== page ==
Flow cytometry [6], [63], [64], [65]With use of fluorescently labelled antibodies and fluorescent dyes, single cells are evaluated independent of the platelet count. Detailed phenotyping possible. Receptor expression, platelet activation and platelet aggregation can be evaluated. Technically difficult and not widely available. Lack of standardizationLack of receptors might indicate functional problems and can be diagnostic for inherited platelet disorders. Reduced platelet activation and aggregation capacity is associated with bleeding
Platelet function analyzer (100/200) [66]Global approach reflecting the interplay between platelets and other components in hemostasis – affected results might have multiple causes. Not applicable to samples with a platelet count <50×109/LNot recommended for testing platelet function in thrombocytopenia
Viscoelastic methods [41], [42], [67], [68]Global approach reflecting the interplay between platelets and other components in hemostasis. Clot strength is dependent on the platelet countLow clot strength associated with bleeding. The independent value for bleeding risk assessment unknown as it might reflect low platelet count
  1. CV, coefficient of variation; IPF, immature platelet fraction; LTA, light transmission aggregometry; MPV, mean platelet volume.

Immature platelets might be more hemostatically active than older platelets [69]. As immature, newly released platelets are rich in mRNA, they can be identified with fluorescence labeling [56]. Immature platelet fraction (IPF, the percentage of immature platelets) is dependent on the cause of thrombocytopenia. A high IPF suggests increased thrombopoiesis, which is seen in conditions with peripheral platelet consumption or destruction, such as ITP or TTP [57]. In bone marrow failure, IPF is low and a rise may predict platelet recovery, for example, following hematopoietic progenitor cell transplantation [56]. Low IPF was associated with bleeding phenotype in ITP [8], [41], [57]; but only when platelet count was low. A recent study found that the absolute immature platelet number was lower in ITP patients with episodes of severe bleeding than in those without, despite similar platelet counts [57]. In patients with hematological cancer and a platelet count ≤50×109/L, a low absolute immature platelet number was associated with bleeding within the next day [9], while IPF did not identify bleeding risk in patients with cancer and thrombocytopenia in another study [46].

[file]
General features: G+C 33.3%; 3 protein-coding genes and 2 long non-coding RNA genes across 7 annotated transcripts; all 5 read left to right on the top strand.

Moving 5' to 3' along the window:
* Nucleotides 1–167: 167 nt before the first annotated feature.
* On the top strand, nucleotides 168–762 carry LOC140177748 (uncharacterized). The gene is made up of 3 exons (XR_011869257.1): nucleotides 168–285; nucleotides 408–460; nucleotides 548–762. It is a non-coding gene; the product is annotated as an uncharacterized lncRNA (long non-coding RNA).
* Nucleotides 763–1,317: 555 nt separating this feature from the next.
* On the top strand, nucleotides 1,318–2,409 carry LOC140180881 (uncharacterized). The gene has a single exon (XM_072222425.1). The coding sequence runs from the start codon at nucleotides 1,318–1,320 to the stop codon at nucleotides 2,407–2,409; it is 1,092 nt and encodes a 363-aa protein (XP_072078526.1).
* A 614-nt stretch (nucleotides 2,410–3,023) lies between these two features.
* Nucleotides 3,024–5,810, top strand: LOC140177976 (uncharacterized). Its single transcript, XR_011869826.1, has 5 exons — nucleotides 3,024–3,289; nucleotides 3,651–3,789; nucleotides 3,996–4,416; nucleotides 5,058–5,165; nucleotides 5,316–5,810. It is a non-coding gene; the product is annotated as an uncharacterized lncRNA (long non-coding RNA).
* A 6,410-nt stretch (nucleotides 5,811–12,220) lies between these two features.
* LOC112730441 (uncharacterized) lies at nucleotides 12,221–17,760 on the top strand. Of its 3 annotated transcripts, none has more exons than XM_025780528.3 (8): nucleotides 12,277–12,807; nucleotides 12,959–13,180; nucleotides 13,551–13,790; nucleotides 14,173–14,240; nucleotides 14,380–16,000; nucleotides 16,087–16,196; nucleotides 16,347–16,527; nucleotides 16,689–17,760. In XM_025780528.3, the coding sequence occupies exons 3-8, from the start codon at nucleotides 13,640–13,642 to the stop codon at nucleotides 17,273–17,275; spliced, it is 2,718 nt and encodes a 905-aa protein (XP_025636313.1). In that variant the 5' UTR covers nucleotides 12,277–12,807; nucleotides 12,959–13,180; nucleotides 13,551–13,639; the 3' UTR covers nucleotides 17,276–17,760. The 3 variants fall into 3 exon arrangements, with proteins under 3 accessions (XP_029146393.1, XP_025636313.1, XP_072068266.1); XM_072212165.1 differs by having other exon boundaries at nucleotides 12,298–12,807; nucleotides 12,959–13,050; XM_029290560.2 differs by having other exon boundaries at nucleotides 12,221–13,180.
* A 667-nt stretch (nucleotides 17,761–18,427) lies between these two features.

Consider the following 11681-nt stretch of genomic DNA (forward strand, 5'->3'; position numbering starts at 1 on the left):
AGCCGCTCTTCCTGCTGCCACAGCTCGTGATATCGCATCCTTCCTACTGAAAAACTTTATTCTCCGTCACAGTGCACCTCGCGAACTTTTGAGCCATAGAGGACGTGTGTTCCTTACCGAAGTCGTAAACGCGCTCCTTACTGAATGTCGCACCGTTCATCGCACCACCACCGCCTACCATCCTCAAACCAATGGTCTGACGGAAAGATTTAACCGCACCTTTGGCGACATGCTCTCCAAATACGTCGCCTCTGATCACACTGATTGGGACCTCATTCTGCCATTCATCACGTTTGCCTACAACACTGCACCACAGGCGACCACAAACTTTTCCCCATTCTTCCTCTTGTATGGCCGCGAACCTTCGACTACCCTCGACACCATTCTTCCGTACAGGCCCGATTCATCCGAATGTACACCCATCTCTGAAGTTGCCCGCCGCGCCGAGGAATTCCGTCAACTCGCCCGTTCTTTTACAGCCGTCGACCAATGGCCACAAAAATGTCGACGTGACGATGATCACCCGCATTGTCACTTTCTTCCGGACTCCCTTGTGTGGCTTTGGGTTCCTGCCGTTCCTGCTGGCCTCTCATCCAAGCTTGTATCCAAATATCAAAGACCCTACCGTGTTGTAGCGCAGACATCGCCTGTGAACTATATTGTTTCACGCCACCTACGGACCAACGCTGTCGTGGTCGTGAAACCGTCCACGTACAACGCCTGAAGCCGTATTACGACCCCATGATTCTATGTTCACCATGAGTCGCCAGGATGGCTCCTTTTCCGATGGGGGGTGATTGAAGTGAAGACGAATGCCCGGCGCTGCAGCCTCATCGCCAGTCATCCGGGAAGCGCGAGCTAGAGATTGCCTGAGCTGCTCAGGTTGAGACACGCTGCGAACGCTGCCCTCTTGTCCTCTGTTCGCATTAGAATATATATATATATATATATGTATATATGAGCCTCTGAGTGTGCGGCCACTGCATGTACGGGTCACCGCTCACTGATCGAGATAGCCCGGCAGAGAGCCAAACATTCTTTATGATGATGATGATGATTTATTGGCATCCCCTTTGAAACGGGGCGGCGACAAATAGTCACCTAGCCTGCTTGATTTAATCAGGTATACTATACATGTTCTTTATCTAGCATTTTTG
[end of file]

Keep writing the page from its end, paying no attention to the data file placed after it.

Global tests

The attempt of using global whole blood tests to mimic the in vivo hemostatic process is theoretically advantageous. In global assays, platelets are more or less indirectly activated dependent on the interplay of multiple hemostatic processes. Viscoelastic methods are global approaches which have gained ground in the monitoring of acute critical bleeding. It facilitates the timely and appropriate use of transfusions during acute critical bleeding [67]. Among other parameters, the clot strength is measured, a parameter that depends on the platelet count [67]. Low clot strength using viscoelastic methods identified the bleeding phenotype in severe thrombocytopenia of various causes [68] and in patients with ITP [41], [42]. Although these methods might be less sensitive for platelet function defects, Estcourt et al. found that results from viscoelastic methods predicted bleeding among patients with hematological cancer and thrombocytopenia, after adjustment for the platelet count [9]. Other currently available global tests are not useful for thrombocytopenic samples. The Platelet function Analyzer-100® (PFA-100®, Siemens Healthcare Diagnostics GmBH, Marburg, Germany) is not applicable to samples with a platelet count <50×109/L as the low platelet count prolongs the blood clotting time, which often rises above the upper measurement range [66]. Bleeding time ad modum Ivy is no longer recommended [60].

Platelet adhesion